Statistics from Altmetric.com
If you wish to reuse any or all of this article please use the link below which will take you to the Copyright Clearance Center’s RightsLink service. You will be able to get a quick price and instant permission to reuse the content in many different ways.
In this issue, we present the initial results from the second national survey of cataract surgery, which was a collaborative endeavour supported by the Department of Health, the Royal College of Ophthalmologists, the College of Optometrists, and the Royal College of Nursing. Great credit is due to the authors for what was clearly an enormous task, but they rightly credit all the participating centres for the vital contribution of their own data. Together with the previous 1991 survey,1-3 we now have a detailed picture of what we are achieving in terms of the baseline characteristics of our patients and of the outcome, which is presented by Desai and colleagues in this issue of the BJO (p 893). A further paper will appear giving a fascinating modelling exercise on the national burden of visual impairment due to cataract and the levels of activity required to tackle it.4
Thus, epidemiologists have provided the evidence for an informed debate about what if anything should be done to meet the needs of the population and deal with the ever lengthening waiting lists. This is both a national and global issue. This year, in February, “Vision 2020, the right to sight”—the World Health Organisation’s global initiative for the elimination of avoidable blindness—was launched by the new director general with a commitment of high priority among the WHO’s numerous campaigns.5 Tackling cataract blindness is the first of four priority areas identified for the campaign. The issues from a global perspective were elegantly summarised by Allen Foster at last year’s Cambridge symposium.6 Armed with these insights, we are now in a position to debate our response to these challenges.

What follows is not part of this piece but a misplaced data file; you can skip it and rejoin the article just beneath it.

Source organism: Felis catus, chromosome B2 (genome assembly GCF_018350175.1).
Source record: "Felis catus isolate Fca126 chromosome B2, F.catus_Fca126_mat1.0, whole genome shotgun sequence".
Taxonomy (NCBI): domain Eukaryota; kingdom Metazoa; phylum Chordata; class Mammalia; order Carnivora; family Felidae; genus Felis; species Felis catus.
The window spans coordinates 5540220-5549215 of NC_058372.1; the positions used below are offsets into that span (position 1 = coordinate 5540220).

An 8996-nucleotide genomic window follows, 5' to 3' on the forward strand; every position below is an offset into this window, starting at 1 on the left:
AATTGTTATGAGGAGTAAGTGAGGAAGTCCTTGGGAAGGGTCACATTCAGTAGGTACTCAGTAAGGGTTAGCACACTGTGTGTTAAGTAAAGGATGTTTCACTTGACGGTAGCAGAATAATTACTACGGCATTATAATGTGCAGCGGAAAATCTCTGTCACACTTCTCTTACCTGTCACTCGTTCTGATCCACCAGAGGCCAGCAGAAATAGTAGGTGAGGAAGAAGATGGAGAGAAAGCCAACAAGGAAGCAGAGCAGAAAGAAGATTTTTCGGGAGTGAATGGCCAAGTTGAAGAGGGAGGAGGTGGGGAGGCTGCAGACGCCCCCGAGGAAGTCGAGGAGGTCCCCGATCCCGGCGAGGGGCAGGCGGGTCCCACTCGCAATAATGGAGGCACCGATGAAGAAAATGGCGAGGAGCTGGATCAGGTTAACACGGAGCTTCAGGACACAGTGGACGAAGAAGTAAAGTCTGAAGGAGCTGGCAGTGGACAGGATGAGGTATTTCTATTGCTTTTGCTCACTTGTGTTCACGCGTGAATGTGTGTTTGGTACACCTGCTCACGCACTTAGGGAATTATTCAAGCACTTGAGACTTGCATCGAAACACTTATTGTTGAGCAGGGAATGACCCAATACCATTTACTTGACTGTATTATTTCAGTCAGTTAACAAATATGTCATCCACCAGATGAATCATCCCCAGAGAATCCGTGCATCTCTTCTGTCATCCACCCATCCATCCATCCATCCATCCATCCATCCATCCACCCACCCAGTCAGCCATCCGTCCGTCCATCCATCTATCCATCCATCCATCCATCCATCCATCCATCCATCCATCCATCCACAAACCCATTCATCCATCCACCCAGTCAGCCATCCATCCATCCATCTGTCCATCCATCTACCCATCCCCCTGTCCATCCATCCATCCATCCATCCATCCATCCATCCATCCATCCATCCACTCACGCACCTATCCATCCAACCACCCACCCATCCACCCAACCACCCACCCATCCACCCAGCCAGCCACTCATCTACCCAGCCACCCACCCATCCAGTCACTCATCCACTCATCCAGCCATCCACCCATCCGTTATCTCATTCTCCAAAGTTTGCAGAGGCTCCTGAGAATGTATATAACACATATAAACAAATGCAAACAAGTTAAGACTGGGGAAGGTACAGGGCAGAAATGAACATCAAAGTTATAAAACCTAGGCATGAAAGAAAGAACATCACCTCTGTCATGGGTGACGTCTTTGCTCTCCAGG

We are fortunate as ophthalmologists to own an intervention that is of undoubted effectiveness7 and which can achieve quality of life gains of an almost unequalled scale for a single surgical procedure.8 But it is clear that the extent of the gain is proportional to the severity of visual impairment which preceded the intervention. The rapid evolution of technology, first intraocular lenses and now phacoemulsification (5% in 1991 to 77% in 1997) which together offer rapid rehabilitation and precise aphakic correction, has encouraged us to intervene earlier. In 1997, just under a third of eyes operated on could still see 6/12 or better. While the indication for surgery in these cases could surely be justified in terms of an individual’s symptoms, there is an opportunity cost. This concern was well expressed in a recent leader in theBMJ.9 Those who demand more will tend to be operated on at the expense of those whose need may be greater. The authors of that leader implicitly accept that the volume of surgery nationally is fixed. It seems clear from the epidemiological evidence that volumes will have to increase if we are to avoid a rapidly growing backlog of visual impairment from cataract and an increasing number of our elderly dying visually impaired by a condition for which we have excellent treatment.
Foster’s model for the global scenario is quite clear about the required action when demand is high (as manifest by growing waiting lists). Output must be increased while costs are reduced and quality maintained or improved. Economy of scale should allow us to increase volume and decrease unit cost but this will still require an increased government investment. That quality can improve with increased output has also been shown to be the case although there is a threshold beyond which the pressures of quantity start to reduce quality.
Many ophthalmologists will be naturally concerned that cataract surgery is not devalued; it is after all our bread and butter. But we should be aware that we hold a monopoly and that if we wish to keep it, we should deal with it responsibly. One thing is certain, there is never going to be a shortage of work—even in the lifetime of our most junior trainees. Compared with almost all other industrialised nations, except perhaps New Zealand, there is comparative underservicing of our community. This is an enviable position because we have the opportunity to expand and develop to reach an optimal target of service provision. It is much harder to face reductions and constraints in our activity. The irony is that many of us do face such constraints owing to the shortage of resources in the NHS or perhaps the way they are distributed. But if we want to do more and attract more contracts, we will have to find ways of reducing the unit cost. It is much better that we find ways of doing this ourselves than have it thrust upon us.
Desai and colleagues flag three important questions relevant to this debate which their paper generates. These are the first; there are more to follow.